The study of Western European cabinets
Title: The study of Western European cabinets
Citation: European Journal of Political Research, 1988, Vol. 16, No 2, pp. 115-123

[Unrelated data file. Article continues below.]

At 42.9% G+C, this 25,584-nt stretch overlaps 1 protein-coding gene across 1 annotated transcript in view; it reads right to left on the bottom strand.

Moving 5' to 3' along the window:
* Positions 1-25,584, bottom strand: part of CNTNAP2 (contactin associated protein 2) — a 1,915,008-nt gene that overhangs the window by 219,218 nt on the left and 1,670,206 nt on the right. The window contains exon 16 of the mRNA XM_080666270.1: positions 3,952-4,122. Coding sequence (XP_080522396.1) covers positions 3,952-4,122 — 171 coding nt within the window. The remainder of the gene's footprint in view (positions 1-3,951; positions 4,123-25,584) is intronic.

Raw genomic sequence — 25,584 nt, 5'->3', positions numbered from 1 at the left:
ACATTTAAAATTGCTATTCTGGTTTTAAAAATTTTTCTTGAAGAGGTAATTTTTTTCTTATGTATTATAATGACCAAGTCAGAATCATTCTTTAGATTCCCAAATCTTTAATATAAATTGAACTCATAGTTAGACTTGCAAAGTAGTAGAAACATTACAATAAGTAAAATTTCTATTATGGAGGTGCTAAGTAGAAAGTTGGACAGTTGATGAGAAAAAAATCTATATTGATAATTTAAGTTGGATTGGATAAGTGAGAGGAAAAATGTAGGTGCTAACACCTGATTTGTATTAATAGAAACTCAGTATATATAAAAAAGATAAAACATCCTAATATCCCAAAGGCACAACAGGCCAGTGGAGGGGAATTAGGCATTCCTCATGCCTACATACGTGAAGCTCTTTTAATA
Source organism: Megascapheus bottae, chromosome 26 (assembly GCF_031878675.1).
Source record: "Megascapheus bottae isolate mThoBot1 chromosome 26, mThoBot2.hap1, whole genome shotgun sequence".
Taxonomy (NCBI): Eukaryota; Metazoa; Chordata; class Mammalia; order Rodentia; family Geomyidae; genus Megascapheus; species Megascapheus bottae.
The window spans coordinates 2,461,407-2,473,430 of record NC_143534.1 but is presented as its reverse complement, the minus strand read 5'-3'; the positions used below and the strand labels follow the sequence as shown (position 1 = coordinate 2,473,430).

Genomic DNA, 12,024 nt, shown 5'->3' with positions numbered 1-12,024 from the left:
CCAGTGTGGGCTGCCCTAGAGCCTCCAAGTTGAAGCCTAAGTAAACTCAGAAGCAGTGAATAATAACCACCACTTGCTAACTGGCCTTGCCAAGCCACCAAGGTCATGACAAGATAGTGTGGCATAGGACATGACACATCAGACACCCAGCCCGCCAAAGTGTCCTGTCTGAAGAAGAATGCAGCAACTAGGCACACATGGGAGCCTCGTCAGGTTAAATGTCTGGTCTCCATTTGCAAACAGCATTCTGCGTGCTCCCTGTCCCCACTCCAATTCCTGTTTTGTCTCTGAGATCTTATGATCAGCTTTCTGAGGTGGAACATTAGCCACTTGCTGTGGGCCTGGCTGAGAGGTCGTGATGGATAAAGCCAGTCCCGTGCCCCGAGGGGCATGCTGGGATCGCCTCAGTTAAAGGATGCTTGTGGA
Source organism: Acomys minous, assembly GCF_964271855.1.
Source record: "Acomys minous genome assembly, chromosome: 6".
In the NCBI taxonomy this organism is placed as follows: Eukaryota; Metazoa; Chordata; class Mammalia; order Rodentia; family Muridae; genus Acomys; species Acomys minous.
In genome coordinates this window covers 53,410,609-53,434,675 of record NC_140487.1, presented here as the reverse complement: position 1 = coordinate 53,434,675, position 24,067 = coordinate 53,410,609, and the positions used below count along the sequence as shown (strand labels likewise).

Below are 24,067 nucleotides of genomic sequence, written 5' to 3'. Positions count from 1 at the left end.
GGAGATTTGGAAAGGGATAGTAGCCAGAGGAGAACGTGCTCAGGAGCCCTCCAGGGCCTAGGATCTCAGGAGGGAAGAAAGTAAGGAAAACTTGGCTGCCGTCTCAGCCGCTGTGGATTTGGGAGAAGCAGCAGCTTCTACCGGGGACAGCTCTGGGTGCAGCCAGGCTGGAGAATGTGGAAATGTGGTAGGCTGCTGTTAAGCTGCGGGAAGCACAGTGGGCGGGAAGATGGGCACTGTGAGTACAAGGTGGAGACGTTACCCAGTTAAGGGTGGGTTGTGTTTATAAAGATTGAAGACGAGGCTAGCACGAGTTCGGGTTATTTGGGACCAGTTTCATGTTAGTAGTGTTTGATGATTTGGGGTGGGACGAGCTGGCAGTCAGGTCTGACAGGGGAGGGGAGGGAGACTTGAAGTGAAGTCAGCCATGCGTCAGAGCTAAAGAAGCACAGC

We are still relatively unfamiliar with the structures and modes of behaviour of Western European cabinets and we need first to identify the range of the differences which exist with respect to two major dimensions along which cabinet governments can be located (collective v. hierarchical decision-making and political representation v. administrative and/or specialist skills). A valuable test can be obtained by considering in detail the cases of a number of countries in which the traditions of cabinet government are known to be different from those of the British model, both because of the existence of coalitions and because of specific traditions of ‘administrative’ and even ‘bureaucratic’ government. Marked variations emerge with respect to four elements: ministerial expertise, the large autonomy of ministers, the authority of the prime minister or chancellor, and the relatively limited influence of the council of ministers as a deliberative body. Cabinet government is a flexible machinery which has given rise to a number of different models corresponding to different traditions and to different conditions in which the political system operates.
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